Autumn 2005
AGM, Prize Giving and Party
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Christmas Is Acoming
Bewl Water in August
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Richard Does It Again
Sail Training Manual
Sailing Secretary Report
Salcombe Sojourn
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South in a Westerly
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Twelve Days Of Christmas
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A Salcombe Sojourn - John Neale
   It's not very often that you have really memorable sailing days but 1st September.2005 was one of them.
   What could be nicer than creaming along in a Salcombe yawl on a lovely warm autumn day, driven by a fair wind and surrounded by beautiful Devon views?
   But I get ahead of myself. So as Julie Andrews said. 'Let's start at the very beginning'.
   We'd been invited by friends, who have a flat in Salcombe, to join them for a few days following the August Bank Holiday which we eagerly accepted especially as he had recently become the proud owner of a Salcombe Yawl.
    'What is a S.Y?' I hear you ask. Well it’s a locally built traditional wooden boat of clinker construction being 16 feet long and about 6 feet wide with a large open cockpit, and a short covered deck of about 3 feet long which extends in front of the main mast to a straight bow on which is mounted a bowsprit of some 18" long which nowadays carries the roller reefing gear for the foresail.
    The cockpit layout is similar to the GP14 with side seats under which  are buoyancy bags. The side decks are approximately 9" to 12" wide upon which there are slatted wooden seats for the comfort of sitting out (what luxury). They also save the blood supply to your legs from being cut off by the 2" high edge coping which surrounds the cockpit to keep you dry (very civilised). The cockpit contains a centre board case which houses a great chunk of metal drop keel of a size to make even Bosun owners envious, especially as it is easily operated via a large drum pulley, so no grunting required.
   The Mizzenmast is stepped on a small aft deck and held in position by 4 stay wires. The tiller passes under this deck and out through the transom, into the stock and rudder, which are mounted in the normal dinghy fashion. The Mizzen sail has a small boom but no control lines so it's able to do its own thing and be forgotten about when sailing.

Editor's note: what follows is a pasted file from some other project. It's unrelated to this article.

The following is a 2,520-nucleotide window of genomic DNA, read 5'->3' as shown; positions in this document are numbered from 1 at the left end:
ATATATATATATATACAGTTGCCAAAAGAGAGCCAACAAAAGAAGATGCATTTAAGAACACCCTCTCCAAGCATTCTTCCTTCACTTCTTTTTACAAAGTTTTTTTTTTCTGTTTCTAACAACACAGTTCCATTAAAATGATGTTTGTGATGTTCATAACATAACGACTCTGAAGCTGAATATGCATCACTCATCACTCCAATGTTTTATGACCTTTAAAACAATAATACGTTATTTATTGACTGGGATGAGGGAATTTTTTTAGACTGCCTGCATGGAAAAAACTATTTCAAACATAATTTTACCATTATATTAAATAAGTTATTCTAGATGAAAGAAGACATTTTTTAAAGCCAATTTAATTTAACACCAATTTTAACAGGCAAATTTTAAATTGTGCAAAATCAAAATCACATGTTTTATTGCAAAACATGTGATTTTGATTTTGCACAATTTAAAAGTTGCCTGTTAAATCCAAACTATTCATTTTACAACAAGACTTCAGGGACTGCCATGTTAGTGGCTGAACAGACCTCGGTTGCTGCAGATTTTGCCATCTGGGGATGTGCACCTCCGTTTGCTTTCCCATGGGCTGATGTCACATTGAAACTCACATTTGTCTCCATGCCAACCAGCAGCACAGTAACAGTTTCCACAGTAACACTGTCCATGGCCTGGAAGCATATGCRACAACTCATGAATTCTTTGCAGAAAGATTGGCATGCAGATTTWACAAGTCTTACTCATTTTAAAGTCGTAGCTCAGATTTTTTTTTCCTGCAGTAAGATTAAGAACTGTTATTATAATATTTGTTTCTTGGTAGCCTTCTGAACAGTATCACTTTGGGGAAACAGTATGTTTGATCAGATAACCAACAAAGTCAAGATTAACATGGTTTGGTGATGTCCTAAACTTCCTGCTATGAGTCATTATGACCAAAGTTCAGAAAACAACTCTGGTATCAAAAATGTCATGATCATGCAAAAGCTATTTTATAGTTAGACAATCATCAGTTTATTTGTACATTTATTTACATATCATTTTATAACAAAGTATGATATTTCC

The powerhouse of the rig is a traditional triangular mainsail with centre sheeting and, on this boat, was only attached to the boom at its toe and heel but the cut of the sail was very full along its foot and it didn't seem to gap from the boom.
   Surprisingly there wasn't much clearance under the boom, about 2' above deck level so it was still necessary to duck when going about.
All in all a very pretty boat, easy to handle and light on the tiller. However the problem of sailing it was where it was moored !
   Being a new boy on the scene, my friend could only get a drying mooring which left the boat high and dry on mud flats at certain states of the tide which meant we could only sail a couple of hours either side of high tide... and you need something to get you there and back. In this case it was a RIB, which was tied up with 20 or so other inflatable tenders at Salcombe harbour pontoon.
   So the first job is to locate yours, then leap from one to another to get to it, disentangle its painter (making sure not to leave others untied) and then push your way through them all into clear water before daring to start the engine. All of which requires a certain amount of agility and ensures you start with wet feet!
   You then motor through all of the mouth wateringly expensive boats bobbing about at their moorings until you find your mooring. You then ferry yourself around the Yawl wiping off the seagull guano and removing the cover before clambering aboard and hoisting the sails, all of which takes the best part of an hour. And you think you've got it tough to launch at Aquarius eh??
   It was however all worth while for once we'd slipped our mooring and had started to sail down the main channel past the town ferry, the yacht club and all those lovely old buildings piled up through the town from the waterfront, you're in another world.
   We beat out over the bar in a nice 2-3 breeze, though it took quite a while to punch through the incoming tide, but we managed it OK with yours truly at the helm. Once beyond the bar the sea state changed to quite a significant swell as it was funneled into the estuary between the headlands on either side, so we turned and ran before it swapping drivers as we did so.
   This was a much more relaxed sail and we were able to admire the scenery as we creamed along with the wind and tide. We got back far too quickly and decided to carry on all the way up to Kingsbridge which is at the head of the estuary before returning to our moorings at Salcombe, which we picked up without trouble having had a wonderful two and a half hours of sailing in lovely surroundings. I thoroughly recommend it.
   Thus it was that we arrived back at the flat somewhat tired but with feelings of high elation and a resolve to get up early (7am) the next morning to catch the last couple of hours of the tide before we had to return home... but that's a sailors tale for another time perhaps?